Industrial RAM has much of the same functionality seen in its commercial counterpart, but with a very significant difference. The standards that an embedded device should maintain while working in a variety of different surroundings, ranging from both extremes on the temperature scale to dust- and sand-filled environments, must remain high. The places where industrial RAM is used can be classified as high stress, both for workers and their machines. Having reliable equipment is paramount to an efficient workplace and wide temperature industrial RAM can ensure Continue Reading…
Whether for functionality or entertainment, outfitting a space with embedded systems capable of video output necessitates a major investment. This is especially pertinent when considering the role of interactive displays, such as human machine interfaces. In the locomotive realm, for example, displays are in constant use, both inside and outside of the train. Embedded systems control many of the functions around the rail station, which means that the OEMs responsible for designing these machines need reliable components that withstand the environment.
The commercial railway industry has a very specific set of needs ranging from the basic readouts necessary to drive the train to the entertainment sets that keep customers happy. On both ends of this spectrum lies an embedded device that must be low power, output high quality video, and have the proper I/O to hook up to a multitude of devices. Enter the industrial Pico-ITX board, a miniscule powerhouse that OEMs can utilize to drive their designs.
What’s in an Industrial Pico-ITX Board?
A Pico-ITX motherboard adheres to a specific form factor standard, much like its big brother in the ATX line of boards. What separates the former from Continue Reading…
The mSATA SSD inherently is a shoe-in for military and any other rugged industrial applications. It is a small footprint computer storage device that uses NAND flash memory. So, in addition to being small enough to fit on a fully populated motherboard, it can deal with more stress than an HDD and still have that split-second speed we’ve all come to know and love. But does that mean it’s enough for a high stress environment such as, for instance, in a military application?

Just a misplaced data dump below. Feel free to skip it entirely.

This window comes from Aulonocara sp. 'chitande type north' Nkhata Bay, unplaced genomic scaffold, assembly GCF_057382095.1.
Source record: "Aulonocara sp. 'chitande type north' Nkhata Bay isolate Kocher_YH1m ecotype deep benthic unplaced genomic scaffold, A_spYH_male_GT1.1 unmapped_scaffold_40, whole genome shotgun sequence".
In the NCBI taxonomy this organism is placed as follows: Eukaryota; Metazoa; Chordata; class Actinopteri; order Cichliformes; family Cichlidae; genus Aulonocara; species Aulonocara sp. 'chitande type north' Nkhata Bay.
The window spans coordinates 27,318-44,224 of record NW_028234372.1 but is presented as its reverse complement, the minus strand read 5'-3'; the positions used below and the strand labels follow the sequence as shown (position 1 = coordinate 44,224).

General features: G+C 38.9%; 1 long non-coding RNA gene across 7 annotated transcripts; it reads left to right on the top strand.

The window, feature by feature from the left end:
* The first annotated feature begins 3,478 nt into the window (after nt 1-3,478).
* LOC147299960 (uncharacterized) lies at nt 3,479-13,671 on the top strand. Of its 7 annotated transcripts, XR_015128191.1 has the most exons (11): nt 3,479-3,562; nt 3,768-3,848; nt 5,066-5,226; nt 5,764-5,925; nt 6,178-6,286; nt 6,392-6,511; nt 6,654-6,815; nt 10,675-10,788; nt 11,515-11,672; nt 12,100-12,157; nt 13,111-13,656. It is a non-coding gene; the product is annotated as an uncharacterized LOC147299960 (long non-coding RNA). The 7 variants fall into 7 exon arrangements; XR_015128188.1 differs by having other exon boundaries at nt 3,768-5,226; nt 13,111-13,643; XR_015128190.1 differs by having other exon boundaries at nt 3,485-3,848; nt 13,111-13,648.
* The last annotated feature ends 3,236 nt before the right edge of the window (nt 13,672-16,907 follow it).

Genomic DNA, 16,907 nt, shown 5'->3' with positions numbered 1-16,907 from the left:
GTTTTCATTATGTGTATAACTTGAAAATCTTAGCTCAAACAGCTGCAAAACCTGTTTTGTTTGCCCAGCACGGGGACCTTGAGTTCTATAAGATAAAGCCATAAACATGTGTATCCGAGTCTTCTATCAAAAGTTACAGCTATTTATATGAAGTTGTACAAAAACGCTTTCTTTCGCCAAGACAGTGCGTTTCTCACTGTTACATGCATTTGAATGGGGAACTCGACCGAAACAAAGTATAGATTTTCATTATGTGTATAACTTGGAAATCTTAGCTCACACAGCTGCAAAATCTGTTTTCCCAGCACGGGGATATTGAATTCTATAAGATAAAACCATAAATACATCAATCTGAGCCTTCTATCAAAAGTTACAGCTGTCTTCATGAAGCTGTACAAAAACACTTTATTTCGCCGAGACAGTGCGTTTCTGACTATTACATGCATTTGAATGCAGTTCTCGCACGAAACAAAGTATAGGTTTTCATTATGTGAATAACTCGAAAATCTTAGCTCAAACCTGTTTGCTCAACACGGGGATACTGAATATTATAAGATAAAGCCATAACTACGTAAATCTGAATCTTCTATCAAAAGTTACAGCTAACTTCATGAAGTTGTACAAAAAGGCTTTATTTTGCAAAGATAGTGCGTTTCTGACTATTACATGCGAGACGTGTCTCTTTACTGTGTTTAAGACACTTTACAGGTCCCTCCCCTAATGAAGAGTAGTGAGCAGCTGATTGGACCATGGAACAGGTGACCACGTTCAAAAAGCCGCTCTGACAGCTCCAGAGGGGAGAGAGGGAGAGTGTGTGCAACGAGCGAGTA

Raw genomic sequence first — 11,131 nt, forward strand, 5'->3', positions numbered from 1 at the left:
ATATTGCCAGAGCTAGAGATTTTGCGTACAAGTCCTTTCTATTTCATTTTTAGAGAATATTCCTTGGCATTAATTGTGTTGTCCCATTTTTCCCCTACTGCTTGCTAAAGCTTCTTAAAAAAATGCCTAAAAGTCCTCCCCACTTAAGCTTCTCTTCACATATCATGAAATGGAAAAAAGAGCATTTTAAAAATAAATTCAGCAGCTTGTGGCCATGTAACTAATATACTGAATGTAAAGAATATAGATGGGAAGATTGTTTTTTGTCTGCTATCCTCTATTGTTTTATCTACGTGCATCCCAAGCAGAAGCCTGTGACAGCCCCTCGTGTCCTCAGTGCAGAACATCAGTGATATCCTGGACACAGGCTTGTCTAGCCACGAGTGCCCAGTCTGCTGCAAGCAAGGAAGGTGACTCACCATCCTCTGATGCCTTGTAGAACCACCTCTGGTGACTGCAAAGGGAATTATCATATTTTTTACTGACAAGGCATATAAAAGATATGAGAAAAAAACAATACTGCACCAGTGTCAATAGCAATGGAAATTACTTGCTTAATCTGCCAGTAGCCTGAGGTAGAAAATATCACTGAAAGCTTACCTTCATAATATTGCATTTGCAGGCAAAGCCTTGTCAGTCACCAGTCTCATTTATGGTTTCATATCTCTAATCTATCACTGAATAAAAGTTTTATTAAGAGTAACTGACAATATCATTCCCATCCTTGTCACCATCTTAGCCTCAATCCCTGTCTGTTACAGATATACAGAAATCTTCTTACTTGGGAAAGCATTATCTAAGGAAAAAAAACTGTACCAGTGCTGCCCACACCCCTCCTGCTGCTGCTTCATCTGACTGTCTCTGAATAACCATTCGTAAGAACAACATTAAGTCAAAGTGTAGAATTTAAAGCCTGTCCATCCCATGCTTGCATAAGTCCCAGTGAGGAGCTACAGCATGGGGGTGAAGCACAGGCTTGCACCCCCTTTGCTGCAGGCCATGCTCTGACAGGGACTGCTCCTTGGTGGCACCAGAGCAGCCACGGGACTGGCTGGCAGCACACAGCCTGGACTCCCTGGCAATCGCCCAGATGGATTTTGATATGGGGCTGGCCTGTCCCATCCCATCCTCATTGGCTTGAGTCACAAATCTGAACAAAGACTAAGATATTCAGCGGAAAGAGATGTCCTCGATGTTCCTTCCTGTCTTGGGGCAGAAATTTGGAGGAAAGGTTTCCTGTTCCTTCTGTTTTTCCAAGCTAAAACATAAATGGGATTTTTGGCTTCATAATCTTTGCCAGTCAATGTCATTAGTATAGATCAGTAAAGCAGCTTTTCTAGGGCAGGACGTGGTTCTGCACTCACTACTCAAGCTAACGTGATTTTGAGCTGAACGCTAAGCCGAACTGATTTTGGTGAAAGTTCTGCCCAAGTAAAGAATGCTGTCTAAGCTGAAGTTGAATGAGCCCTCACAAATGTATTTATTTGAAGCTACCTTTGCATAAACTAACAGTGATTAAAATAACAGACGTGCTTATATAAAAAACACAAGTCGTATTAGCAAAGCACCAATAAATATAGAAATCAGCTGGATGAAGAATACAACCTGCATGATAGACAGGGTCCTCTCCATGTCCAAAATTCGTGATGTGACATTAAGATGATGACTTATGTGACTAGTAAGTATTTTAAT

The short answer to that is yes. However, there are certain specs that have to be adhered to in order to guarantee that this is the case. For instance, if the part is going to be used in sub-zero or especially hot environments, then the mSATA is going to Continue Reading…
Closed circuit television has spread throughout the business world. Any company that oversees a significant piece of property will likely need to install some sort of video surveillance system to ensure the security of their premises. This entails a multiple camera system, either all hard-wired or wirelessly connected to a main computer that outputs the signal and, most importantly, records the footage. Capturing footage from a screen is not something that comes natively in many embedded systems. It requires a separate component to handle the output and convert the data.
A peripheral device such as a capture card handles this process, and not only for surveillance systems. Capture cards have many uses across multiple sectors, ranging from corporate to industrial. Regardless of the use case, this kind of peripheral device must fit the embedded device, taking into account power demands and size to ensure that it does the job—but not at the expense of overtaxing the system.
How Does a Capture Card Work?
Capture cards come in a variety of different forms. The most common is an internal board that hooks into the motherboard via Continue Reading…